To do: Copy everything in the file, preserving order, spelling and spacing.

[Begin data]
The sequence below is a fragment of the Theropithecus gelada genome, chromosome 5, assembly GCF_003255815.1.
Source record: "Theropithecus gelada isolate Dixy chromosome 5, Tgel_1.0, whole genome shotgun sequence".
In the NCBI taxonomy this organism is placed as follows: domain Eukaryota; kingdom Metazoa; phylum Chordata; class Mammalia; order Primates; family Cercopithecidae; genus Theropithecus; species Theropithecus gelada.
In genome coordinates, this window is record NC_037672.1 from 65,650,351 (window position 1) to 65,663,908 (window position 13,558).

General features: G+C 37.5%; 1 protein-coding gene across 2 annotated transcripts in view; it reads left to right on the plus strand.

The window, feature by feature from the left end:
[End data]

The sequence below is a fragment of the Theropithecus gelada genome, chromosome 5, assembly GCF_003255815.1.
Source record: "Theropithecus gelada isolate Dixy chromosome 5, Tgel_1.0, whole genome shotgun sequence".
In the NCBI taxonomy this organism is placed as follows: domain Eukaryota; kingdom Metazoa; phylum Chordata; class Mammalia; order Primates; family Cercopithecidae; genus Theropithecus; species Theropithecus gelada.
In genome coordinates, this window is record NC_037672.1 from 65,650,351 (window position 1) to 65,663,908 (window position 13,558).

General features: G+C 37.5%; 1 protein-coding gene across 2 annotated transcripts in view; it reads left to right on the plus strand.

The window, feature by feature from the left end: